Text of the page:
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Amplification a V2 _ ngmRQ2

Equation (6-6) displays the basic property of the distributed amplifier, namely, that the amplification increases linearly with the number of "stages"; i.e., each tube contributes a gain of gmRQ2/2, and the total gain is the sum of the individual contributions. Indeed, each tube may contribute a gain of less than unity, and yet the total gain can be made as large as

desired by adding a sufficient number of tubes. This situation is not possible with cascade amplification.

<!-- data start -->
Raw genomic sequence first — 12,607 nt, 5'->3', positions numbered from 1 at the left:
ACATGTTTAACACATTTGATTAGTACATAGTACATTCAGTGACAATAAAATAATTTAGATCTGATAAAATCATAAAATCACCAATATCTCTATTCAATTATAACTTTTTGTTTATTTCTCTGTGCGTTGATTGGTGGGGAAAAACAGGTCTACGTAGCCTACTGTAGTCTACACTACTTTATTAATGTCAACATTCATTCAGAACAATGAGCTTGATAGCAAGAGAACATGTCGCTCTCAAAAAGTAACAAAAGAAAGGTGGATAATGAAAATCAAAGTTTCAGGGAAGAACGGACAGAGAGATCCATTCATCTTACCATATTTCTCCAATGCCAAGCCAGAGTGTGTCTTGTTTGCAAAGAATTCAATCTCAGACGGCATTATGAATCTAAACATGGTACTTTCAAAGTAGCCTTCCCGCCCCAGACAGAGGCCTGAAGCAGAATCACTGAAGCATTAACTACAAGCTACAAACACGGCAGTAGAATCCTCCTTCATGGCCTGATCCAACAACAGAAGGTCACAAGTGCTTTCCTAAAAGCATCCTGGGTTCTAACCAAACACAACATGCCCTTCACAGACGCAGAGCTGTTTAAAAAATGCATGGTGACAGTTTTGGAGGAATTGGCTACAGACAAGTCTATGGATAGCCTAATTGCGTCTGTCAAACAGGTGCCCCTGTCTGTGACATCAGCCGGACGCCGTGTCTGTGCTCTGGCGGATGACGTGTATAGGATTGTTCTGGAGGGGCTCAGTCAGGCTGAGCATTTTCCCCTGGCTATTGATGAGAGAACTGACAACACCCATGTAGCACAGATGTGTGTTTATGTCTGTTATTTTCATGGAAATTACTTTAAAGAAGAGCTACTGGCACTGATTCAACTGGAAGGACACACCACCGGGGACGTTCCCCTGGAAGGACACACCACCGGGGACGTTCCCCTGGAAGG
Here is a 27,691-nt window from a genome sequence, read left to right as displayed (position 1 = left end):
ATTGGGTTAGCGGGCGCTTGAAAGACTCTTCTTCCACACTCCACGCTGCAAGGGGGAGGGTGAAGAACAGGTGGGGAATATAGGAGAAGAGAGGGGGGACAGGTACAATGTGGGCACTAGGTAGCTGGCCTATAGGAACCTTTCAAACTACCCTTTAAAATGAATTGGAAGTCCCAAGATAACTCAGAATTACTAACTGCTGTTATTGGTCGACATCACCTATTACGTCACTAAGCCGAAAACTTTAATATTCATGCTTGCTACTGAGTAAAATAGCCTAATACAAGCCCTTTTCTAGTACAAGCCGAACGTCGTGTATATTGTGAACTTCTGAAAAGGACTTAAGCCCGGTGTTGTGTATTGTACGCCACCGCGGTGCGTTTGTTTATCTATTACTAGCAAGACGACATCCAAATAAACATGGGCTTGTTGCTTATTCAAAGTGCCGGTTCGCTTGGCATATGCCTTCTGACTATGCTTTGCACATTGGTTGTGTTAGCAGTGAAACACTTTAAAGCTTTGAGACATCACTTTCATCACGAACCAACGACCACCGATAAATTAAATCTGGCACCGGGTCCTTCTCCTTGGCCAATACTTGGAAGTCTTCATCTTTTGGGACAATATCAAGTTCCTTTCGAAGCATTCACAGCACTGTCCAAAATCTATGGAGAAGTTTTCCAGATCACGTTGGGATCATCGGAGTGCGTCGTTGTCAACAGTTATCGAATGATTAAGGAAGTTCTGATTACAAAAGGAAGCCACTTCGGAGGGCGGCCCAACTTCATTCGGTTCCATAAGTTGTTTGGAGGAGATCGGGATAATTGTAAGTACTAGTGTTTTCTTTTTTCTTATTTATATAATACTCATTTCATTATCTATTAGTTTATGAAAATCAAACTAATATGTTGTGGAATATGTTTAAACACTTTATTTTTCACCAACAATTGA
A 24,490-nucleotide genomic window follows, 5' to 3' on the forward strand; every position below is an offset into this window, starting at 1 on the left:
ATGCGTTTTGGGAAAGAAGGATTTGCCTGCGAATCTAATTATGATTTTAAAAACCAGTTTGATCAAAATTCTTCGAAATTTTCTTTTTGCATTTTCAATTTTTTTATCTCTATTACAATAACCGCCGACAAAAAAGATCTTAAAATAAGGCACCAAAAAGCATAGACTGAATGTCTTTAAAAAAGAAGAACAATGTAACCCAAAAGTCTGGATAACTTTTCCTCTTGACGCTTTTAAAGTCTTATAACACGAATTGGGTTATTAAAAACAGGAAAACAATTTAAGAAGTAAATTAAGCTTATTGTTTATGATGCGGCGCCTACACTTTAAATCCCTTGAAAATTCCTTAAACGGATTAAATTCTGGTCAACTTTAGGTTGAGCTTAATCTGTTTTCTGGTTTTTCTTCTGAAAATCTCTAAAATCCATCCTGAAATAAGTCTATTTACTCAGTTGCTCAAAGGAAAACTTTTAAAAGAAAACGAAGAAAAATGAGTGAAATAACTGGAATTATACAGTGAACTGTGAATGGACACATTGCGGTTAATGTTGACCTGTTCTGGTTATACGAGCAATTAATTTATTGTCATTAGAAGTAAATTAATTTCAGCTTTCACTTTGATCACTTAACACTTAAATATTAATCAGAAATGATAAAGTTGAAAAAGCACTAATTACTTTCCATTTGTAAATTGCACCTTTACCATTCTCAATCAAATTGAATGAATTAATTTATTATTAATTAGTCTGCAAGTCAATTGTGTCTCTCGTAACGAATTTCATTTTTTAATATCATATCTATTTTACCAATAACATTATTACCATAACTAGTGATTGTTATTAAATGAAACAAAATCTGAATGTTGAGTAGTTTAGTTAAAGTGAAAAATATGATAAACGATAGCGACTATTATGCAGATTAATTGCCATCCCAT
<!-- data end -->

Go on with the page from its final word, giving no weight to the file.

6-2. Cascading Distributed Amplifier Stages. It is feasible—and frequently advantageous—to cascade whole distributed stages of the type of Fig. 6-1. This is done by connecting the grid line of the second stage as the load on the first stage (with a blocking capacitor for d-c isolation, of course). Should R0i and R02 not be the same, a transformer is in principle required to join the two stages in order to prevent reflection. If very low frequencies as well as the high frequencies must be amplified, a suitable transformer cannot be obtained; if, however, only the band from a few megacycles to the upper limit of the amplifier is required, a suitable coaxial transformer may be constructed. In the former case, it is usual to make Box and R02 the same by adding to the smaller of Ci or C2 in order to equalize them. The effect is the same, but the gain is reduced by the added capacitance. With the transformer, Eq. (6-6) becomes ngm\/R^iRQ2 .

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